slowing of the electroencephalography (EEG), a reduction in the rate of adenosine triphosphate (ATP) consumption, and gaurding from incomplete cerebral ischemia is noted with barbiturates.46,47 At isoelectric EEG, when the cerebral metabolic activity is roughly 50% of baseline,48 there is no further reduction in CMRO2. They do not affect the basal metabolic function, unlike hypothermia which affects the cellular activity. Intracranial hypertension or intractable convulsions is treated with an infusion rate of 2 to 4 mg/kg/h. Thiopental is widely used to improve CPP after acute brain injury. A concurrent reduction in the ICP and MAP is observed, although the ICP decreases more relative to the decrease in MAP after barbiturate use, preserving CPP. Although barbiturate therapy is widely used to control ICP after brain injury, the results of outcome studies are no better than with other aggressive forms of cerebral antihypertensive therapy. Various theories proposed for the ‘neuroprotective properties’ are: a reverse steal (‘Robin Hood effect’) on CBF, stabilization of liposomal membranes, freeradical scavenging, as well as excitatory amino acid (EAA) receptor blockade. Barbiturates cause predictable, dosedependent EEG changes and possess potent anticonvulsant activity. Thiopental is used in status epilepticus in bolus dose of 2–4 mg/kg and further in infusion (1–5 mg/kg/hr) as drug of choice in the treatment of refractory cases.49 Patients with raised ICP, refractory to conventional treatment, respond to high dosage of barbiturates. Thiopental is used in large doses (36 mg/kg), is predisposed to cardiorespiratory depression and requires pressors and volume expansion to support cerebral perfusion. On achieving a therapeutic barbiturate effect, a maintenance dosage of 1–3 mg/kg is sufficient under continuous ECG monitoring.50 Pharmacokinetics Physiologic models of barbiturates describe a rapid mixing of the drug with the central blood volume followed by a quick distribution of the drug to highly perfused, low-volume tissues (i.e. brain) with a slower redistribution of the drug to the muscle, which terminates the effect of the induction dose. The delay of recovery when a continuous infusion of a barbiturate is used is explained by the compartmental model. This model describes: the termination of effect becomes increasingly dependent on the slower process of uptake into adipose tissue and elimination clearance through hepatic metabolism. After prolonged infusions, the pharmacokinetics of barbiturate metabolism is best approximated by non-linear Michaelis-Menten metabolism. Usual doses

Intravenous Anesthetic Agents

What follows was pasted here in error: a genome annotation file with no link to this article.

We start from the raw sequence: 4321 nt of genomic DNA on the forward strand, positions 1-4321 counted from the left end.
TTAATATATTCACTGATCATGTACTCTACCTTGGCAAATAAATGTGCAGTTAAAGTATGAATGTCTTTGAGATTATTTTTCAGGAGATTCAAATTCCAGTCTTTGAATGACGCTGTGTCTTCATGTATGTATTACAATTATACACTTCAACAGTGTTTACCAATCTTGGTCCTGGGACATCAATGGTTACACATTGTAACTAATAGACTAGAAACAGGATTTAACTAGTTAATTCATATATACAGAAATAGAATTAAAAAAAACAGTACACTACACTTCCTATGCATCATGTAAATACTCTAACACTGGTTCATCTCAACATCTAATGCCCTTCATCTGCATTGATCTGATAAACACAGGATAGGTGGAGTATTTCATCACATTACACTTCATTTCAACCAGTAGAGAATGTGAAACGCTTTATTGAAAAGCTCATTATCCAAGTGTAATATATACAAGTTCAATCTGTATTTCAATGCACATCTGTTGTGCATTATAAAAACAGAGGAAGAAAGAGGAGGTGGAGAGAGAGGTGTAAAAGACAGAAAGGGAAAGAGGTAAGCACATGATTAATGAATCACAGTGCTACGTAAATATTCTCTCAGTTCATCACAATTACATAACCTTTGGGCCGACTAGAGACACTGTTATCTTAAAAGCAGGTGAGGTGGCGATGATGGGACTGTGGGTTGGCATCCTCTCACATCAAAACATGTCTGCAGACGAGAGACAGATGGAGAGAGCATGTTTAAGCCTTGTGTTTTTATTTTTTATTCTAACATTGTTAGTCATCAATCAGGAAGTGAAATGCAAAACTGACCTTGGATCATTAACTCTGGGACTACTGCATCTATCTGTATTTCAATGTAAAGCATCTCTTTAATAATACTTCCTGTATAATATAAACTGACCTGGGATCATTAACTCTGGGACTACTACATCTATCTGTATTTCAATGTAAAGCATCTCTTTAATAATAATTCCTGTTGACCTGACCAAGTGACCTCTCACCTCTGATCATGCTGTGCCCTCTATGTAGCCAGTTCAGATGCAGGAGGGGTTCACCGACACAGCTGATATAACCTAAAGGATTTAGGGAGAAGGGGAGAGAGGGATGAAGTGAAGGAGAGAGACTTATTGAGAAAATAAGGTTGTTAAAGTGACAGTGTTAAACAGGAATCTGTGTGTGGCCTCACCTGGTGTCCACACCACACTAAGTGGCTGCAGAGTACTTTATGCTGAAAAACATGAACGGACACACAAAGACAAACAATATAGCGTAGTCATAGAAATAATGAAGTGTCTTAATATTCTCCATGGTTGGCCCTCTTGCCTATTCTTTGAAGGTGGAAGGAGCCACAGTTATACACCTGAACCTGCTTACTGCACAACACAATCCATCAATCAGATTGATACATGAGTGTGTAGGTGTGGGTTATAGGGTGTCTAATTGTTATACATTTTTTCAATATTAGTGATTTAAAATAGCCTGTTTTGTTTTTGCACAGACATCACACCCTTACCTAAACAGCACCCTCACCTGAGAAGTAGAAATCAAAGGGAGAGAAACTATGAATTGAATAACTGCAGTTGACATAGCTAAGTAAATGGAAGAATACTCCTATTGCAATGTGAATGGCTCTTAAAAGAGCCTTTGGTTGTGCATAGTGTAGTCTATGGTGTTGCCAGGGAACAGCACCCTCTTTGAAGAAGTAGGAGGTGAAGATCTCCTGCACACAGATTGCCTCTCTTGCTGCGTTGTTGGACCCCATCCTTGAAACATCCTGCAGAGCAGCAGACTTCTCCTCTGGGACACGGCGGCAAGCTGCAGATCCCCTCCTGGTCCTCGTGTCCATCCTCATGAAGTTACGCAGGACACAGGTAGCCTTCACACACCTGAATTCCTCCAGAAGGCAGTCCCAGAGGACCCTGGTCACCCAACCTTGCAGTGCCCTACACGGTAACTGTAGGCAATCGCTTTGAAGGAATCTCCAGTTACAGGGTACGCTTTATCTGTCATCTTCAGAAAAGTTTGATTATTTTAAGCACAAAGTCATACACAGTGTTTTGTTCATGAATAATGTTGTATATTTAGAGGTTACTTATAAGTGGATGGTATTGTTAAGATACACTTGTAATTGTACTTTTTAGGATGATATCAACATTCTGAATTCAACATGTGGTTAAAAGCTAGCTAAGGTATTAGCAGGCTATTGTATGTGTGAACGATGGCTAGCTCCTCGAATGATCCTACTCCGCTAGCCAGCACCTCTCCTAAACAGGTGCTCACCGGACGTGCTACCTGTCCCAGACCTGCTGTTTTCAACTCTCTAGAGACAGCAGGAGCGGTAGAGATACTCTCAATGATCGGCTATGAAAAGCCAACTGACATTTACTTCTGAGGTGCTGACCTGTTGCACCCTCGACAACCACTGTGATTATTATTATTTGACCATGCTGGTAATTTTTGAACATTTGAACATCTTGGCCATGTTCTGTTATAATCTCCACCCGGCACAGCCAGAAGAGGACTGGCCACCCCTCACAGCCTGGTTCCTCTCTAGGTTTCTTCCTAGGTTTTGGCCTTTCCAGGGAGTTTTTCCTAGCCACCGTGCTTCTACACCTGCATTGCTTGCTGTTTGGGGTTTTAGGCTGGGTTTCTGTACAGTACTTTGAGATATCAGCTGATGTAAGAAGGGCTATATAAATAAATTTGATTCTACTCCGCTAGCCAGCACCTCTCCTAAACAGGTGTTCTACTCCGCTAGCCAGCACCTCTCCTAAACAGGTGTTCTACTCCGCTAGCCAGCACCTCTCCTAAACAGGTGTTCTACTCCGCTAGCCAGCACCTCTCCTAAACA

(4 to 5 mg/kg) of thiopental exhibits first-order kinetics (i.e. a constant fraction of drug is cleared from the body per unit time); however, at very high doses of thiopental (300 to 600 mg/kg) with receptor saturation, zero-order kinetics occur (i.e. a constant amount of drug is cleared per unit time). The volume of distribution is slightly more in female patients causing longer elimination half-lives.51,52 The clearance rate of thiopental is unaffected in cirrhotic patients because the protein availability for the drug to bind is still adequate even at advanced stages of the disease process.53 Thiopental’s fat-affinity, low rate of hepatic clearance, and relatively large volume of distribution predisposes its accumulation in the tissues, especially if administered in large doses over a prolonged period. The plasma drug level increases when repeat doses of drug are given.54 Mechanism of Action The mechanism of action of barbiturates on the CNS is primarily via the action on gamma-amino butyric acid (GABAA) receptor although recent studies have proposed the role of N-methyl-D-aspartate (NMDA) receptors.55-60 The actions of barbiturates on CNS are: 1. Enhances the synaptic actions of inhibitory neurotransmitters (GABA); and 2. Blocks the synaptic actions of excitatory neurotransmitters (glutamate and acetylcholine).61 Pharmacodynamics Barbiturates produce sedation, sleep and in sufficient doses produce a CNS depression. General anesthesia is produced which is characterized by amnesia, loss of consciousness and cardiorespiratory depression. The amnesic effect of barbiturates is less pronounced than that produced by benzodiazepines. Faster onset of action is observed in barbiturates proportionate to their high lipid solubility and low degree of ionization (most barbiturates are non-ionized) which allows their rapid access across the blood-brain barrier.56 The non-ionized form of a drug alone can directly cross the cellular membranes. Thiopental has a pKa of 7.6. Nearly 50% of thiopental is non-ionized at physiologic pH, which contributes partially to accumulation of thiopental in the cerebrospinal fluid (CSF) after IV administration.62 Larger proportion of non-ionized drug is available to cross the blood-brain barrier at lower pH (more acidic) in low perfusion states.62,63 Barbiturates are greatly bound to plasma proteins, particularly albumin. The amount of drug